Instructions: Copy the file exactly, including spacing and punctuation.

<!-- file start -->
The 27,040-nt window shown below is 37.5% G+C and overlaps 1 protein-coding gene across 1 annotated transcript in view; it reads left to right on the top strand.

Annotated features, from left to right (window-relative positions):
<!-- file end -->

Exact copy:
The 27,040-nt window shown below is 37.5% G+C and overlaps 1 protein-coding gene across 1 annotated transcript in view; it reads left to right on the top strand.

Annotated features, from left to right (window-relative positions):